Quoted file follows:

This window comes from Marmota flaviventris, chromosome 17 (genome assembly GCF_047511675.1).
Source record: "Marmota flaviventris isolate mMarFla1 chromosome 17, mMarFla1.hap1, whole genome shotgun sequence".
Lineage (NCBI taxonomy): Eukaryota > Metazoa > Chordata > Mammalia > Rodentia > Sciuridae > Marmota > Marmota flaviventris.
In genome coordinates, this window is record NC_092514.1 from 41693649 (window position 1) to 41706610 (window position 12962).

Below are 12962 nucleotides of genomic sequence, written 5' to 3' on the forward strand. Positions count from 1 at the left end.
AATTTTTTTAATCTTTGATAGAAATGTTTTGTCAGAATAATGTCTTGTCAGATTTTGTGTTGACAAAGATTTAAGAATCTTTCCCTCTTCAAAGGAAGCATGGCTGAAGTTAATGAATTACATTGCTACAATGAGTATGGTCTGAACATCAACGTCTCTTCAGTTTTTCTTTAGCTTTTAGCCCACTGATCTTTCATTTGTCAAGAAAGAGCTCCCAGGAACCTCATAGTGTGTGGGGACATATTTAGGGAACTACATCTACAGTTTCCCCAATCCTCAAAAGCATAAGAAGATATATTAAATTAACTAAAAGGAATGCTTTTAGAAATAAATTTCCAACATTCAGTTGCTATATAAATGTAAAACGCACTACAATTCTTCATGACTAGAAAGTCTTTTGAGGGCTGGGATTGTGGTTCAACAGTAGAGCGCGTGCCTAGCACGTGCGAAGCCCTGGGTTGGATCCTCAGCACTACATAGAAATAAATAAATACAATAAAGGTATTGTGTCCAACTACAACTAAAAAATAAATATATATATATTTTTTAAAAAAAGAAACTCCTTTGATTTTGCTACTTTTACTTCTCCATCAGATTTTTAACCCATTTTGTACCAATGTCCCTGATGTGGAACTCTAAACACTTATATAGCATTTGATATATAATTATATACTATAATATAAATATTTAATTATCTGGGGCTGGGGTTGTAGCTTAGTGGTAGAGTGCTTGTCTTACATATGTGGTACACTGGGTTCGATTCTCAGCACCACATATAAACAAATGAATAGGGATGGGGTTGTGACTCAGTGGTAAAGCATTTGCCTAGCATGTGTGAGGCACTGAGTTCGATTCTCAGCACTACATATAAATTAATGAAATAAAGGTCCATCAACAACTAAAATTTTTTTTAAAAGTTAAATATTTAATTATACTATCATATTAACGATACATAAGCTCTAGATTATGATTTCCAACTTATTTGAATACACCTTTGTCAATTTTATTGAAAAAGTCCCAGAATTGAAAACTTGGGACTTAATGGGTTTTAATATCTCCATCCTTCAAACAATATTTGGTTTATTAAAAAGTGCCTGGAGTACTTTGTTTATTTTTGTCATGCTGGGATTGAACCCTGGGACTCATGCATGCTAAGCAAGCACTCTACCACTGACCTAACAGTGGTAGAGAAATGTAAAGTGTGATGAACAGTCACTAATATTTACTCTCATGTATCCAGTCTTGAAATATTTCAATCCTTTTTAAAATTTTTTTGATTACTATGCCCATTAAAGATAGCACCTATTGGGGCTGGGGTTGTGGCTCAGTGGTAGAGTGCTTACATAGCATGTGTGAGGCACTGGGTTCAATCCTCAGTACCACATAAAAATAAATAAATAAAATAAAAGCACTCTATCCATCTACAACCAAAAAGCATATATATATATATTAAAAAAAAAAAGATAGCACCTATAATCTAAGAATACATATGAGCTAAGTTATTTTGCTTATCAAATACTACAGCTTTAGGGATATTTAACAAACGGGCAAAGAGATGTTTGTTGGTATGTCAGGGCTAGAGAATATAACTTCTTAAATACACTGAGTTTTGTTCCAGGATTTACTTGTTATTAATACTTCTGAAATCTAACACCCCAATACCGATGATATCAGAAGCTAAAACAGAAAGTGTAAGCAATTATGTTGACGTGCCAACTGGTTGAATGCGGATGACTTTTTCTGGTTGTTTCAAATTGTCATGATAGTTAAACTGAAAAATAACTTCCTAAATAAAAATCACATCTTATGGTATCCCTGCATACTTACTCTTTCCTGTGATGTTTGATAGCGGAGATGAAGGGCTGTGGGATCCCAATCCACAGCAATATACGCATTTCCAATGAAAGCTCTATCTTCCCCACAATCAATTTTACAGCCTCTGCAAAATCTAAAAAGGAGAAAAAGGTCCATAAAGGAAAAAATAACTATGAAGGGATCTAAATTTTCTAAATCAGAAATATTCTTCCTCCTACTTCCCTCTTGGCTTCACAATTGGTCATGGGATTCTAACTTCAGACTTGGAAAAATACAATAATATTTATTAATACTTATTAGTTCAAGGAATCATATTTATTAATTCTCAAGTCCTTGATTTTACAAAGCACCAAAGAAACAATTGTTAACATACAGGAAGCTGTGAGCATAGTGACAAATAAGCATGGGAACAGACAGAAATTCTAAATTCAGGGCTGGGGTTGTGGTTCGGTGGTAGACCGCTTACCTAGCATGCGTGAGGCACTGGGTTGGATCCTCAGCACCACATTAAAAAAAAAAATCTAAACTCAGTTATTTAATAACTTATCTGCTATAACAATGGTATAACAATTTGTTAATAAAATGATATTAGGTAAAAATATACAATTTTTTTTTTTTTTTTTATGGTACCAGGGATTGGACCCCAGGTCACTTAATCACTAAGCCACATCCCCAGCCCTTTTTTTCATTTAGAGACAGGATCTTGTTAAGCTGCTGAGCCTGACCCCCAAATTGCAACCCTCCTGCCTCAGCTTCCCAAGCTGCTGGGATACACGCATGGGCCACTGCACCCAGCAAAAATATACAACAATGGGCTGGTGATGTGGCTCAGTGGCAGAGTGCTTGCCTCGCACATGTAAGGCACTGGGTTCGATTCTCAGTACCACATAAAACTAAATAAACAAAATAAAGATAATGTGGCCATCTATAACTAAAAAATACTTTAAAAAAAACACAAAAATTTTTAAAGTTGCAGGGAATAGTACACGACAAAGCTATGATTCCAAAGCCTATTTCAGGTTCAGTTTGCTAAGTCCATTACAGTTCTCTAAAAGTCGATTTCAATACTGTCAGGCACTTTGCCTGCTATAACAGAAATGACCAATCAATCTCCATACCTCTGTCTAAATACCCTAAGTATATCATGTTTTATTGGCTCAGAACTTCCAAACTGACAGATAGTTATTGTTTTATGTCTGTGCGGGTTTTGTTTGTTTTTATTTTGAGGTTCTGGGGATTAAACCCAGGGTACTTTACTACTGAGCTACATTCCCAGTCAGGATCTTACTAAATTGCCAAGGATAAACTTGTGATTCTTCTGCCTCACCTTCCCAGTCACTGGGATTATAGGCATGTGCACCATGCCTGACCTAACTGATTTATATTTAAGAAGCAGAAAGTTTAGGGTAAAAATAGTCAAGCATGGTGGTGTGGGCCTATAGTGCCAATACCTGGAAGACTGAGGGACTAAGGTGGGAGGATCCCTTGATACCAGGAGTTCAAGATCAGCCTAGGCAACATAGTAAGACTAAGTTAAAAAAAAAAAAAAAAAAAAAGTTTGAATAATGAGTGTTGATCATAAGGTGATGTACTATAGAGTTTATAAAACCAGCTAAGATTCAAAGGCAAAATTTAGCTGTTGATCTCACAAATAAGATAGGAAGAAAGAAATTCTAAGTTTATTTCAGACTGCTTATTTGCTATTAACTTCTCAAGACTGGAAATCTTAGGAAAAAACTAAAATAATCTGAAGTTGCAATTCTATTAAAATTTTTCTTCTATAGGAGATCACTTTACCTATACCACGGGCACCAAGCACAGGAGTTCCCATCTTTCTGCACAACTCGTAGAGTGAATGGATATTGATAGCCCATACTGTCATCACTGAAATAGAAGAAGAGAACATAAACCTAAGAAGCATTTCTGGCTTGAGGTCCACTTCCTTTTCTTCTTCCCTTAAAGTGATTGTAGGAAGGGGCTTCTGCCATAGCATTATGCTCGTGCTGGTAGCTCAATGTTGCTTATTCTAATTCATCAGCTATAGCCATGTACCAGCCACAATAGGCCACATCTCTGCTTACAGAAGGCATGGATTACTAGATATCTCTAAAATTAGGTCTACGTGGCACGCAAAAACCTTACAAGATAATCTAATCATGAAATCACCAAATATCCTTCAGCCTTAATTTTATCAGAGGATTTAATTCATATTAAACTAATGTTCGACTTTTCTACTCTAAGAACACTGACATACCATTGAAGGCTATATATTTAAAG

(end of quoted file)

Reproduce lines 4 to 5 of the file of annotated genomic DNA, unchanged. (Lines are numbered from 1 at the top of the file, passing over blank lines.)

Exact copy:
In genome coordinates, this window is record NC_092514.1 from 41693649 (window position 1) to 41706610 (window position 12962).

Below are 12962 nucleotides of genomic sequence, written 5' to 3' on the forward strand. Positions count from 1 at the left end.